How Can You Avoid Being “Bigger Than the Game?”

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tiger woods

The sports headlines are all carrying the same message this week; “The Anniversary of ‘The Scandal’ “.

You don’t have to read the articles to know that they’re talking about Tiger Woods. It’s been a year since his fall from grace; a year since that notorious car accident in front of his house, and the subsequent revelation that golf’s wonder boy had ruined his family, and his reputation, by maintaining adulterous affairs with as many as a dozen or more mistresses.

It took Woods many months before he finally addressed the media about his failings, but when he did a single sentence said it all.

“I thought I was bigger than the game.”

Bigger than the game. How many leaders have we seen come crashing down because they thought they had arrived at the place where they were above the rules?

Think of King Saul. Israel’s first King had it all. Samuel describes him as “as handsome a young man as could be found anywhere in Israel, and he was a head taller than anyone else.” (1 Samuel 9:2) As King, Saul had a 30-year run in leadership and achieved great things for Israel.

But eventually he thought he was bigger than the game. He took it upon himself to offer sacrifices; something God permitted only a priest to perform.

Samuel’s rebuke of Saul was as stinging as anything Tiger Woods ever heard.   “You have not kept the command the Lord your God gave you; if you had, he would have established your kingdom over Israel for all time. But now your kingdom will not endure.” (1 Samuel 13: 13-14)

I don’t know what all of this means for you, but let me suggest three questions that will help you discern if you might be acting like you are bigger than the game:

  • Do you ever allow yourself more latitude than you would extend to your staff?
  • Do you ever rebuke your staff for behaviour you know you’re guilty of yourself?
  • Do you ever expect more of your team than you’re willing to commit to yourself?

Weigh in on this… How do you prevent yourself from behaving like you’re bigger than the “game”?

the author

Scott Cochrane


  1. Scott…this is huge. I do think the ultimate test of a leader’s character is not how he conducts himself he’s failed, but how he conducts himself when he succeeds. There’s an entitlement that creeps in that only you, as a leader, can push out.

    We’re a set up-tear down church so virtually every week I help with some aspect of it. I don’t really advance our efficiency (I’m just not that good), but I think of it as symbolic leadership. A leader is never above what he would ask anyone to do.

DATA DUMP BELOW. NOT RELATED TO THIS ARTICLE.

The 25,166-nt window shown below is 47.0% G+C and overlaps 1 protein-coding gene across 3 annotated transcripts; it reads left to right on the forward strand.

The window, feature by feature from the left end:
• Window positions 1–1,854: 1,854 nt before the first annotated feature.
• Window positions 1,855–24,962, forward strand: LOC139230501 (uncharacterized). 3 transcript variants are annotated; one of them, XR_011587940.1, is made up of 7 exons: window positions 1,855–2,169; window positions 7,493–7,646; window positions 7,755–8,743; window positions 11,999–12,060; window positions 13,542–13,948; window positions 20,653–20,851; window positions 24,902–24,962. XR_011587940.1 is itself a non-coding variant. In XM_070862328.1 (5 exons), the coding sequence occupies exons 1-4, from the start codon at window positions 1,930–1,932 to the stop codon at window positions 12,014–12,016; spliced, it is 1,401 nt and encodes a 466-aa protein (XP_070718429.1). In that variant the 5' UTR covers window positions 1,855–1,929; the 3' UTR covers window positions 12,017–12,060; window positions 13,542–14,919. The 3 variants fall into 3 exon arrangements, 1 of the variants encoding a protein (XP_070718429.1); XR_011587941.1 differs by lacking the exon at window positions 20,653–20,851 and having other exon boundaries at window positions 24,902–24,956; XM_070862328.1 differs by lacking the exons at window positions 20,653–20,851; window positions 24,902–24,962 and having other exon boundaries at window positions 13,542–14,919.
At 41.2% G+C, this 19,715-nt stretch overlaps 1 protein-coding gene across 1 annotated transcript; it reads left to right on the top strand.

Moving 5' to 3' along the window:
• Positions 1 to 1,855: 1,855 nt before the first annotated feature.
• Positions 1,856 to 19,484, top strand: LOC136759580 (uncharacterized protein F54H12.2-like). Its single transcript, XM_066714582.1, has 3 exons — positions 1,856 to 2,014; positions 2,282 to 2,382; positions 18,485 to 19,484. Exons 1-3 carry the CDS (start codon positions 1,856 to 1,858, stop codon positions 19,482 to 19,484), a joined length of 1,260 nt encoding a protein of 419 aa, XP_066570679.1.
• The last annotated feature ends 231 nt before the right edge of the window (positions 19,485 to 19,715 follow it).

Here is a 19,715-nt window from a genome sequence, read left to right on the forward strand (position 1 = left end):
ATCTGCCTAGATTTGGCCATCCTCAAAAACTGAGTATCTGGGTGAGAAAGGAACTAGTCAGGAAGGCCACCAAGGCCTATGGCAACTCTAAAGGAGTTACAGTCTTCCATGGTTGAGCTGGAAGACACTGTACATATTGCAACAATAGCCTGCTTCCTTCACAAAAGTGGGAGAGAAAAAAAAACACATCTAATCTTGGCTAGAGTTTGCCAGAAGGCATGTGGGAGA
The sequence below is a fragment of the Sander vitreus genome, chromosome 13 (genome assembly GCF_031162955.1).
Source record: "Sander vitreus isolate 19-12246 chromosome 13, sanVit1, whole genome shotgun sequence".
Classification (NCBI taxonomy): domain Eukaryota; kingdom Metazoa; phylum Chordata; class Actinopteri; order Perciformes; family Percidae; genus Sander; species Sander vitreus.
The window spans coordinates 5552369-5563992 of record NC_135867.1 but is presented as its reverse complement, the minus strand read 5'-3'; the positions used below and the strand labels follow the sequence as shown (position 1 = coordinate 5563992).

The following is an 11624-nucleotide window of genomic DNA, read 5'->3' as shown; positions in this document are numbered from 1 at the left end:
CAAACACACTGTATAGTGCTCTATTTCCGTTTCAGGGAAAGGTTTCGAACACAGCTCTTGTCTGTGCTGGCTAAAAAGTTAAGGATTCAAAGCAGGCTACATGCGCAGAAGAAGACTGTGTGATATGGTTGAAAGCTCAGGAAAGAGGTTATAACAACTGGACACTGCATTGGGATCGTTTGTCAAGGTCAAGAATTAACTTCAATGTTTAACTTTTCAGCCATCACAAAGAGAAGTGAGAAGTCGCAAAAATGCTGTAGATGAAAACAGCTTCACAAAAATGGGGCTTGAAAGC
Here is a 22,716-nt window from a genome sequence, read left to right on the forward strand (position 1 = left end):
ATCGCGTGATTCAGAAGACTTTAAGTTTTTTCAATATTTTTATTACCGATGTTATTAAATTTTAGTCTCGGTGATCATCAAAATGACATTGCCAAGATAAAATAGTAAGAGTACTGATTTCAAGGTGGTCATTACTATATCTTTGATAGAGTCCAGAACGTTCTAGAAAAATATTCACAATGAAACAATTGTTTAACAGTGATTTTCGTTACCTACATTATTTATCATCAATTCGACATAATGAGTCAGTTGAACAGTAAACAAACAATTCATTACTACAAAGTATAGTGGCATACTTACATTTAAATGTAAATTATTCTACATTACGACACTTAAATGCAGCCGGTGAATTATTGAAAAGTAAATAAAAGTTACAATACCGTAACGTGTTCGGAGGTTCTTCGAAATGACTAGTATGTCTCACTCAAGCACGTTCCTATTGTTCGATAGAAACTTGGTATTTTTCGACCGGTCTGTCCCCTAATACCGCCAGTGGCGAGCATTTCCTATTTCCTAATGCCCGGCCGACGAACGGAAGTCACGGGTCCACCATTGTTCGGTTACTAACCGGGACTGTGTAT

An active prayer life helps keep leaders centered. I am accountable to our elders and I really want them to see my heart and call me on my behaviour if its out of line.

    Another mantra I stumbled on years ago is of some help too: never believe your press reports. You’re not as good as supporters might say you are, but the opposite is also true: you’re not as bad as your critics say you are.

    These things have helped me. I love your three questions Scott. Thanks for this.

  2. Great insight! Prevention for me includes a context of accountability. I am blessed to work in an environment of the “360”. I look to those who answer to me, those I answer to, and my peers to see if I’ve been “coloring outside the wrong lines.”

    I am convinced that we do not become bigger than the game overnight. It happens over a series of decision points. My network of accountability helps me in the small decisions.

  3. Carey, I love the line, ‘never believe your press reports’! A leader could go a long way on that simple truth. It’s so tempting to believe the best, and worst, about what people say about us. Either one can mess with us. But believing our positive reviews can certainly lead us down a dangerous path.

  4. Scott, I think you nailed it with the idea of accountability. I’m sitting in a lecture with Gordon MacDonald who just said, “You need to have people in your life who can say to you, ‘This is what I’m seeing in your attitudes that might be cause for concern.'”

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